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For Investors With A Long Investment Horizon, It's Still A Good Time To Buy The Big Five Canadian Bank Stocks

Summary

Canada's banking system is a protected oligopoly, with predominantly five large banks serving the nation's entire population.

In contrast, the United States has a substantially greater competitive banking landscape, with over 6,000 banks and over 7,000 credit unions serving 330 million citizens.

The Big Five banks dominate Canadian banking, with 90% of the country's deposits. This dominance, and the regulatory protection they enjoy, make it unlikely new entrants will challenge their position.

Introduction

The Big Five Canadian banks have performed well as long-term investments, but periodically experience temporary declines, as they are now, in the aftermath of Brexit, but they should recover. They always have.

Source: The Toronto Star

It is difficult to find safe investments with 4%+ dividend yields and solid growth prospects. The benefits of investing in high-quality stocks with above-average yields, good growth prospects and trading at attractive prices are well-known to long-term investors. This article discusses such a group - the Big Five Canadian bank stocks.

In Canadian banking, these five banks stand above the rest in terms of assets, deposits and capitalization. On March 31, I published an article on Seeking Alpha entitled, A Good Time To Buy The Big Five Canadian Bank Stocks.

In that article, I stated that "Big Five" had become an outdated moniker, which no longer adequately describes these institutions' position in the Canadian domestic banking sector and, more broadly, the global banking sector. By this I meant that the assets held by the Big Five Canadian banks have ballooned in size over the past decade, crossing the threshold into gargantuan territory.

Royal Bank of Canada (NYSE:RY) and Toronto Dominion Bank (NYSE:TD) became Canada's first trillion-dollar banks, measured by total assets, and the Bank of Nova Scotia (NYSE:BNS) is not far behind. Only four banks in the U.S., an economy 10 times the size of Canada, have crossed into trillion-dollar territory, reinforcing how massive these five institutions are in relation to the substantially smaller Canadian economy.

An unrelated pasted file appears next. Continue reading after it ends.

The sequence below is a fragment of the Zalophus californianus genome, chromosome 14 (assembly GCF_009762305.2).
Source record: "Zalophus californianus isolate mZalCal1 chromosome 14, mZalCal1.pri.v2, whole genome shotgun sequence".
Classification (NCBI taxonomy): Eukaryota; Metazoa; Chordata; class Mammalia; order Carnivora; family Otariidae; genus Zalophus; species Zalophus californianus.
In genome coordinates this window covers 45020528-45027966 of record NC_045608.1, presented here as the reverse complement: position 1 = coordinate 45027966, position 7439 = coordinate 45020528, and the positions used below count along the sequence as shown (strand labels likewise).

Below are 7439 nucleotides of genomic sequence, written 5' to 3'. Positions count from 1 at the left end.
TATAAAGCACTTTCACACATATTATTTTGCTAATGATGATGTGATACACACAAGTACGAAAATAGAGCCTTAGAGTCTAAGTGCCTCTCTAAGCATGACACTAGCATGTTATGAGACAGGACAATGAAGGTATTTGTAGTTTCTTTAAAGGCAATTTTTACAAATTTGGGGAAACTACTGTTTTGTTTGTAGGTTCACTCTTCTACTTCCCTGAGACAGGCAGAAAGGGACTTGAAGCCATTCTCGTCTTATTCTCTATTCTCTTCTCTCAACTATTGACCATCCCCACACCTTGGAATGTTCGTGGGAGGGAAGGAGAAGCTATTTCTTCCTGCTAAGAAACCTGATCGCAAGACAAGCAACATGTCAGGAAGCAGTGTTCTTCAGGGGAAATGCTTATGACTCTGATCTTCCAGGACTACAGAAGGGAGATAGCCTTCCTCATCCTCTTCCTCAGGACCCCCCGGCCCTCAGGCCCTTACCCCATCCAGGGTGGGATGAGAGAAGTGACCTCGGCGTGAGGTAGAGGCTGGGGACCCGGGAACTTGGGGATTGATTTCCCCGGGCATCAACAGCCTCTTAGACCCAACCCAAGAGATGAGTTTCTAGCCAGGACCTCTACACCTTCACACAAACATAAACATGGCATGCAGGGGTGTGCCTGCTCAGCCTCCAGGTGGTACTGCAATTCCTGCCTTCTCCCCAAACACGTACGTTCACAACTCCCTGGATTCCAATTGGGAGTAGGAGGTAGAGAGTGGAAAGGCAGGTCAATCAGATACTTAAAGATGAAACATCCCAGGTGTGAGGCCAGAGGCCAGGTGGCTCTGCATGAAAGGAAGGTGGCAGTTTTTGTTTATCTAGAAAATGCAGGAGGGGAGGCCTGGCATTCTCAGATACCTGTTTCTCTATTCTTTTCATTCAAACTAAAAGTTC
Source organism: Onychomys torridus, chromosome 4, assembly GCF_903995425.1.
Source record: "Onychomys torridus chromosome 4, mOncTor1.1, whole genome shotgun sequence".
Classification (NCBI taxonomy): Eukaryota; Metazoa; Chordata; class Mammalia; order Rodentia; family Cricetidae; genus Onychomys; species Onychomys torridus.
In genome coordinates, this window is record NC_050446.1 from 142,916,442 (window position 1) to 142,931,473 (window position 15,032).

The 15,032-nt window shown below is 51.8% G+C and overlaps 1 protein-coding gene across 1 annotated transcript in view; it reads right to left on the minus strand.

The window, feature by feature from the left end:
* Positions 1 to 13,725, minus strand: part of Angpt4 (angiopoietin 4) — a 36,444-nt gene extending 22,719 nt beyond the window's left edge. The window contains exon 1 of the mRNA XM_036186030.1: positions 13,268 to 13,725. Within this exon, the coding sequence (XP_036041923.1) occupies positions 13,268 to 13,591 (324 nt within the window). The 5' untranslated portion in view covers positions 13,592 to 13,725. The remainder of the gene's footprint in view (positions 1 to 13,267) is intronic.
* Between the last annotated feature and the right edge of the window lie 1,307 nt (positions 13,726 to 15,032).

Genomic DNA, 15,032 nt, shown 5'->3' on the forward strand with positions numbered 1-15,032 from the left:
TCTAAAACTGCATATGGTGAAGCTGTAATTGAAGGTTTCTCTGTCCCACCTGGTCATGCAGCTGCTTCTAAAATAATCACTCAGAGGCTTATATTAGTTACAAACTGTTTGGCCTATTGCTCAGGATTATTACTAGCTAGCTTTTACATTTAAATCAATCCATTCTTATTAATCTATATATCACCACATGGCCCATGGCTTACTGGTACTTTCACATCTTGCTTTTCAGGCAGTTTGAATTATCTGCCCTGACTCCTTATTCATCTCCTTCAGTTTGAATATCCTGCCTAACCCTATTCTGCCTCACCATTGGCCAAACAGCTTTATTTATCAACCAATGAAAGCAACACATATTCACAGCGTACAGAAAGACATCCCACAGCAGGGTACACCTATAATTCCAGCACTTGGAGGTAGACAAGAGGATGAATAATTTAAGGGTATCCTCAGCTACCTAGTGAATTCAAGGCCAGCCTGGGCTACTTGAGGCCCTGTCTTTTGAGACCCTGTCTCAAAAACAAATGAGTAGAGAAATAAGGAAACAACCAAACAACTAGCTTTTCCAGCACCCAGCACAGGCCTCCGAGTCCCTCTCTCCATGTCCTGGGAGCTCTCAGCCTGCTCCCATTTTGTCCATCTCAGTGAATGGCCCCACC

At the time of writing that article in March, the Big Five bank stocks were recovering, after having fallen out of favor over the course of the prior 12 months. During that 12-month period, the price of oil had receded further from its most recent high watermark in July 2014. The Canadian oil patch and broader Canadian economy were struggling, pressuring the Canadian dollar as well.

Source: nasdaq.com

Canadian government finances and the country's exports were (and arguably still are) deteriorating. And Canadian households were (and inarguably still are) carrying the largest debt-to-income load in the entire G7, with household debt at almost 170% of disposable income.

Many Canadian households overindulged on near-record low interest rates in response to successive Bank of Canada cuts to its trendsetting lending rate and are funneling too much of their household budgets to debt repayment. And low interest rates, in turn, are squeezing the banks' margins.

Higher interest rates would ramp up the banks' loan stress levels, but the risk of higher rates appears to be slim to non-existent in the near term. In fact, it's conceivable we could see lower rates in Canada and remotely possible that rates could go negative, as they have in other countries.

I followed up the March 31 article on the Big Five Canadian banks collectively with successive articles on my three preferred Big Five banks, Toronto Dominion Bank on May 31, Bank of Nova Scotia on June 6, and, most recently, Royal Bank of Canada on June 21.

I enjoy researching and writing articles for Seeking Alpha. Investing is a hobby of mine, as is writing, and it is rewarding to be able to combine two hobbies, I enjoy to research and write on quality companies. Moreover, the Seeking Alpha editor who puts up with me is a joy to work with, and I continue to learn a great deal from her. I also continue to learn from the comments of Seeking Alpha readers of my articles. Collectively, your comments give me a prized opportunity to tap into the "wisdom of the crowds."

After publishing my recent article on Royal Bank, entitled Royal Bank Of Canada: A Jewel Of An Investment, a reader commented, "Not so sure it a jewel of a stock [sic] at these prices compared to what the price was a few months ago as it has appreciated 17% in an economy that is going nowhere."

The comment struck home for me how investing decisions must revolve around our investment and financial goals, which are as unique as we are.

For example, a retired individual like myself values safety in the form of preservation of capital, together with steady capital appreciation and growing dividend income to maintain my purchasing power. I look for attractively valued, large- to mega-cap dividend-growth stocks of companies with sound business models, strong management teams and wide economic moats - companies that are actually generating a lot of cash - What I call "Forever Stocks." I liken dividend-growth investing to something of a value tilt in disguise.